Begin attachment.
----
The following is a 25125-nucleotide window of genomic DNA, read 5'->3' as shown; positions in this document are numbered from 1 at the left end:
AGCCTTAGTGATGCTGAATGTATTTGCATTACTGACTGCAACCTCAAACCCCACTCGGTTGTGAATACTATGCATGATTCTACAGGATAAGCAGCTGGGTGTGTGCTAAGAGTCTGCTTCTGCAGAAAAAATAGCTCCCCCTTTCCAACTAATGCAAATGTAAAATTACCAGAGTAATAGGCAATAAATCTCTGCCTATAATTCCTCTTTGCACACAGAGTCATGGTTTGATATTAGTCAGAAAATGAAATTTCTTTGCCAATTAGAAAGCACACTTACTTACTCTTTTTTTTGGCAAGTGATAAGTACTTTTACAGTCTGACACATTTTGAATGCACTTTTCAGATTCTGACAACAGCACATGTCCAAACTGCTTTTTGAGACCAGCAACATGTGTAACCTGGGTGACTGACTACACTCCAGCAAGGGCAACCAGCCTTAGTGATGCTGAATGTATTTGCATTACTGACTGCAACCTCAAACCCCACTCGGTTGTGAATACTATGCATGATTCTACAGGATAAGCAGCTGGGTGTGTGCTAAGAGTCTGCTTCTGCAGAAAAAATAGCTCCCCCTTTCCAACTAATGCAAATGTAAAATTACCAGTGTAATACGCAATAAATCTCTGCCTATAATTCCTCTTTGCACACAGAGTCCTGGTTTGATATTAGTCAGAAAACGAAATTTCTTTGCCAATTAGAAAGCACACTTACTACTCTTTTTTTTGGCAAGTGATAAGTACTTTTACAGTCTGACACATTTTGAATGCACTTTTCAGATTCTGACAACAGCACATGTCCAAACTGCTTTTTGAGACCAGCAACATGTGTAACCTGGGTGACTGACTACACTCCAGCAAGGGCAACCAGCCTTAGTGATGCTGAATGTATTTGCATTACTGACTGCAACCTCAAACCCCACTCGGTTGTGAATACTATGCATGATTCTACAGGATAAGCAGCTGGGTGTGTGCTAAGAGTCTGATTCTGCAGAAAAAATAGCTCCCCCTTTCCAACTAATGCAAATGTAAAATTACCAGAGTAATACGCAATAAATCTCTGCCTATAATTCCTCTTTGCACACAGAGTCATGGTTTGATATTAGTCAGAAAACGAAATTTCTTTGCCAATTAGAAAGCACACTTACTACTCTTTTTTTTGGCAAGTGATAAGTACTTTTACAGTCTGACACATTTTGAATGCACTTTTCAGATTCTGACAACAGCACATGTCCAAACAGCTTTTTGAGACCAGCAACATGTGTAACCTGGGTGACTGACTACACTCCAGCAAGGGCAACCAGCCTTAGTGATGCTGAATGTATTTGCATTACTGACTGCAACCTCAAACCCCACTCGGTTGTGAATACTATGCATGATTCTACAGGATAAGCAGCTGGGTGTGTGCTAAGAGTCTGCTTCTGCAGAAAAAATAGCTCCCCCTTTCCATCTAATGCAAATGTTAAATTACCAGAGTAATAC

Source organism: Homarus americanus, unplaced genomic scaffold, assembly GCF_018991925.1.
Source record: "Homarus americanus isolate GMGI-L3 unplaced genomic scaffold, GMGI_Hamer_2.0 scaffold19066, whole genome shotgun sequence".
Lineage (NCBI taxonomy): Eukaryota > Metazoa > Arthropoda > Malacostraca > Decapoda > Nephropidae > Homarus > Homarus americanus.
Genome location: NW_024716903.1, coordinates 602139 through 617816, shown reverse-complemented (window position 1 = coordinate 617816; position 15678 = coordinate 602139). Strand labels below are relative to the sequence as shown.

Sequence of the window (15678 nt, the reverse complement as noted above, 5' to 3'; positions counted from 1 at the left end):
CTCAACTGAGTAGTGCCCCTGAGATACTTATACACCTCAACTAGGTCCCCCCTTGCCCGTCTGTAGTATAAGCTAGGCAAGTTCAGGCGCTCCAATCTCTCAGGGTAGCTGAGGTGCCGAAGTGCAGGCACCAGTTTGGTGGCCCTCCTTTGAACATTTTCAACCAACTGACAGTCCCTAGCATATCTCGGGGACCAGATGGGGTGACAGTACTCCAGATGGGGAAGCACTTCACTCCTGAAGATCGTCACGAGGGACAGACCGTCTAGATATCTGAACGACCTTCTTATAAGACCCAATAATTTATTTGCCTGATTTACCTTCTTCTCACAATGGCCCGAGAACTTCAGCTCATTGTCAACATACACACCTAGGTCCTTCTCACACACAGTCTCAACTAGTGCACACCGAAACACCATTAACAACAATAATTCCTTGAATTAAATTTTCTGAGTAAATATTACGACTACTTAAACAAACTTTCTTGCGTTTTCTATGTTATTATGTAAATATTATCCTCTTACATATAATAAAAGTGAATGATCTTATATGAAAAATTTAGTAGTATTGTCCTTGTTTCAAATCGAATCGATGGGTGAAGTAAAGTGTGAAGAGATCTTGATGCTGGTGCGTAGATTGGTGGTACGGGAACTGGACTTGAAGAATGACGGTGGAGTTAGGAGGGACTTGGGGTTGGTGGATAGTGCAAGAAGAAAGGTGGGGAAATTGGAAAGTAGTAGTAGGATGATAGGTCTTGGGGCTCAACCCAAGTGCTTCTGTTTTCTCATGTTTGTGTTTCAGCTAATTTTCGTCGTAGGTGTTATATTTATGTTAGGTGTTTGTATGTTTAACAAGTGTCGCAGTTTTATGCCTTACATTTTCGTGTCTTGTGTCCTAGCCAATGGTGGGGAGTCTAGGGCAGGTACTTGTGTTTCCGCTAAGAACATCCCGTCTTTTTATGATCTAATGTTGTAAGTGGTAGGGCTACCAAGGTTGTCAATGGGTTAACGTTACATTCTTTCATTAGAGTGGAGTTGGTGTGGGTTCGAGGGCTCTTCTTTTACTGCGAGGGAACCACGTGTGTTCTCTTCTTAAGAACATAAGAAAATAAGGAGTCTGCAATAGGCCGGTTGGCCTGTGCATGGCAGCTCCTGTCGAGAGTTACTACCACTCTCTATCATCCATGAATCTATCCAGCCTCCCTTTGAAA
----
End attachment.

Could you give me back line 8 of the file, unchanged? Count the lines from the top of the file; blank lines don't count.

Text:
CTCAACTGAGTAGTGCCCCTGAGATACTTATACACCTCAACTAGGTCCCCCCTTGCCCGTCTGTAGTATAAGCTAGGCAAGTTCAGGCGCTCCAATCTCTCAGGGTAGCTGAGGTGCCGAAGTGCAGGCACCAGTTTGGTGGCCCTCCTTTGAACATTTTCAACCAACTGACAGTCCCTAGCATATCTCGGGGACCAGATGGGGTGACAGTACTCCAGATGGGGAAGCACTTCACTCCTGAAGATCGTCACGAGGGACAGACCGTCTAGATATCTGAACGACCTTCTTATAAGACCCAATAATTTATTTGCCTGATTTACCTTCTTCTCACAATGGCCCGAGAACTTCAGCTCATTGTCAACATACACACCTAGGTCCTTCTCACACACAGTCTCAACTAGTGCACACCGAAACACCATTAACAACAATAATTCCTTGAATTAAATTTTCTGAGTAAATATTACGACTACTTAAACAAACTTTCTTGCGTTTTCTATGTTATTATGTAAATATTATCCTCTTACATATAATAAAAGTGAATGATCTTATATGAAAAATTTAGTAGTATTGTCCTTGTTTCAAATCGAATCGATGGGTGAAGTAAAGTGTGAAGAGATCTTGATGCTGGTGCGTAGATTGGTGGTACGGGAACTGGACTTGAAGAATGACGGTGGAGTTAGGAGGGACTTGGGGTTGGTGGATAGTGCAAGAAGAAAGGTGGGGAAATTGGAAAGTAGTAGTAGGATGATAGGTCTTGGGGCTCAACCCAAGTGCTTCTGTTTTCTCATGTTTGTGTTTCAGCTAATTTTCGTCGTAGGTGTTATATTTATGTTAGGTGTTTGTATGTTTAACAAGTGTCGCAGTTTTATGCCTTACATTTTCGTGTCTTGTGTCCTAGCCAATGGTGGGGAGTCTAGGGCAGGTACTTGTGTTTCCGCTAAGAACATCCCGTCTTTTTATGATCTAATGTTGTAAGTGGTAGGGCTACCAAGGTTGTCAATGGGTTAACGTTACATTCTTTCATTAGAGTGGAGTTGGTGTGGGTTCGAGGGCTCTTCTTTTACTGCGAGGGAACCACGTGTGTTCTCTTCTTAAGAACATAAGAAAATAAGGAGTCTGCAATAGGCCGGTTGGCCTGTGCATGGCAGCTCCTGTCGAGAGTTACTACCACTCTCTATCATCCATGAATCTATCCAGCCTCCCTTTGAAA